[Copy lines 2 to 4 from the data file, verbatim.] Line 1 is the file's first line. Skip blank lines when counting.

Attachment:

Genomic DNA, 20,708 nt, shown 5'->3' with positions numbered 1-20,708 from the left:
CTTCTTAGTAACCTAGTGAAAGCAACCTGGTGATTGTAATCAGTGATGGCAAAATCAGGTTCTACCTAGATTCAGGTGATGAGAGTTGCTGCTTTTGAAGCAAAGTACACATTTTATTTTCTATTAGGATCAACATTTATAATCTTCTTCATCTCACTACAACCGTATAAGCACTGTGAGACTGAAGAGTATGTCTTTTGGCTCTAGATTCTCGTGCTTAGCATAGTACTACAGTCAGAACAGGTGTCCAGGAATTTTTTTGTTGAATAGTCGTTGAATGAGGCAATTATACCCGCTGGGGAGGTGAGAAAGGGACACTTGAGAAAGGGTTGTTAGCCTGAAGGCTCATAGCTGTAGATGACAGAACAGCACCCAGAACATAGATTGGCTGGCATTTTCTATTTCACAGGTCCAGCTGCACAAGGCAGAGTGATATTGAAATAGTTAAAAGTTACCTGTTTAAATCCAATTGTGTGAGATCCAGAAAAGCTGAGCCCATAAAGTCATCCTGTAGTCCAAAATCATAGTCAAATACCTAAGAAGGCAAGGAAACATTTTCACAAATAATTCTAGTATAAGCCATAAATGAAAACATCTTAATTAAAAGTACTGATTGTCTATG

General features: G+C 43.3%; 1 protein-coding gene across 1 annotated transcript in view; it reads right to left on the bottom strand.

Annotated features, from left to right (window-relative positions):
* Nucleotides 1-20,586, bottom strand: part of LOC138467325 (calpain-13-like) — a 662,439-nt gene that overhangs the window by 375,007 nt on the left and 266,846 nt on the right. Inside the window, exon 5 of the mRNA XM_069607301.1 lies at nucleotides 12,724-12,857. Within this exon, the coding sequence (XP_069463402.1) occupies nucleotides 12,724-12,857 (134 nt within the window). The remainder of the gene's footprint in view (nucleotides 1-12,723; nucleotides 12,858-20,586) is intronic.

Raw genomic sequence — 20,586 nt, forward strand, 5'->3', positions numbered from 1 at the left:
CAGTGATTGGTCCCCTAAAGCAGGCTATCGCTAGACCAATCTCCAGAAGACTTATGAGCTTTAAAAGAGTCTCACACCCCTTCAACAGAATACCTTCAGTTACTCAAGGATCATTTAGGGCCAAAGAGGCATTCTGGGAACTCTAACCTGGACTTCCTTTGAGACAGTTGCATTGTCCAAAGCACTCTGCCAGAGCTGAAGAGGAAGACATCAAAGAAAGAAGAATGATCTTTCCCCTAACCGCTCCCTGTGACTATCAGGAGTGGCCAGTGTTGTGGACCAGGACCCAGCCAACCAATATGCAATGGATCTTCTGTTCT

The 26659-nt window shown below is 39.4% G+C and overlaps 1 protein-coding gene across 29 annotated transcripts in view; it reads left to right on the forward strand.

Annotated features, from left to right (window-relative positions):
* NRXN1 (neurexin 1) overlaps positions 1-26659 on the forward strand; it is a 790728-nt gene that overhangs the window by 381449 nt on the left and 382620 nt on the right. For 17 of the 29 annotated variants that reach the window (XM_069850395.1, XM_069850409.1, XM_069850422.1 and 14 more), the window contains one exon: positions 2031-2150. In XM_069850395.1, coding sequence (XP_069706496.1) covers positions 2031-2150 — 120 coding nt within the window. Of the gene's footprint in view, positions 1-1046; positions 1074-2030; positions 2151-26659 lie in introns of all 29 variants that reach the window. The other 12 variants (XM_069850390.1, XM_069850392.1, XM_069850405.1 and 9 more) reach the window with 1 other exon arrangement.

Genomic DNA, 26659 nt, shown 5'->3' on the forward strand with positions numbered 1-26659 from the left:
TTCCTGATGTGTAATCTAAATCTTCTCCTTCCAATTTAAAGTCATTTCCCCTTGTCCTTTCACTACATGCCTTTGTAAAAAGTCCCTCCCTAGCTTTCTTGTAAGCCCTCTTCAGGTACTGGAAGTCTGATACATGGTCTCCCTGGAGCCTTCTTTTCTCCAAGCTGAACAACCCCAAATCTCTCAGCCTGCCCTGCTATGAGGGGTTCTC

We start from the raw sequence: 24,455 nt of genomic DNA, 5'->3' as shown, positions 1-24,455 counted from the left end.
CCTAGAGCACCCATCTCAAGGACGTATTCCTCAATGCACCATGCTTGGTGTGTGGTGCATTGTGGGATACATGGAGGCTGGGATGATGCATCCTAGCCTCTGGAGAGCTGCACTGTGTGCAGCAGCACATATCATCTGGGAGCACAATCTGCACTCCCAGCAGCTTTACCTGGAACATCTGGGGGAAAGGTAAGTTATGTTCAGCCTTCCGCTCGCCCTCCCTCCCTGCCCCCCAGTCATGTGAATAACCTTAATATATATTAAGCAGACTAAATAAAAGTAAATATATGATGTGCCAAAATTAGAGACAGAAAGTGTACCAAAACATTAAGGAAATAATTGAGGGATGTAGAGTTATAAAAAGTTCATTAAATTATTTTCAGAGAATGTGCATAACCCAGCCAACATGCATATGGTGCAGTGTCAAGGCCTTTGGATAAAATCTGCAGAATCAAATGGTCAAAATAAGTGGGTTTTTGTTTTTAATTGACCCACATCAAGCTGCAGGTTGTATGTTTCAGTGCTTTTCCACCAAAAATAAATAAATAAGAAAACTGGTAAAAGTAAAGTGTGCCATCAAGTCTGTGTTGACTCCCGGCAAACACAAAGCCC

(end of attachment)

CTTCTTAGTAACCTAGTGAAAGCAACCTGGTGATTGTAATCAGTGATGGCAAAATCAGGTTCTACCTAGATTCAGGTGATGAGAGTTGCTGCTTTTGAAGCAAAGTACACATTTTATTTTCTATTAGGATCAACATTTATAATCTTCTTCATCTCACTACAACCGTATAAGCACTGTGAGACTGAAGAGTATGTCTTTTGGCTCTAGATTCTCGTGCTTAGCATAGTACTACAGTCAGAACAGGTGTCCAGGAATTTTTTTGTTGAATAGTCGTTGAATGAGGCAATTATACCCGCTGGGGAGGTGAGAAAGGGACACTTGAGAAAGGGTTGTTAGCCTGAAGGCTCATAGCTGTAGATGACAGAACAGCACCCAGAACATAGATTGGCTGGCATTTTCTATTTCACAGGTCCAGCTGCACAAGGCAGAGTGATATTGAAATAGTTAAAAGTTACCTGTTTAAATCCAATTGTGTGAGATCCAGAAAAGCTGAGCCCATAAAGTCATCCTGTAGTCCAAAATCATAGTCAAATACCTAAGAAGGCAAGGAAACATTTTCACAAATAATTCTAGTATAAGCCATAAATGAAAACATCTTAATTAAAAGTACTGATTGTCTATG

General features: G+C 43.3%; 1 protein-coding gene across 1 annotated transcript in view; it reads right to left on the bottom strand.

Annotated features, from left to right (window-relative positions):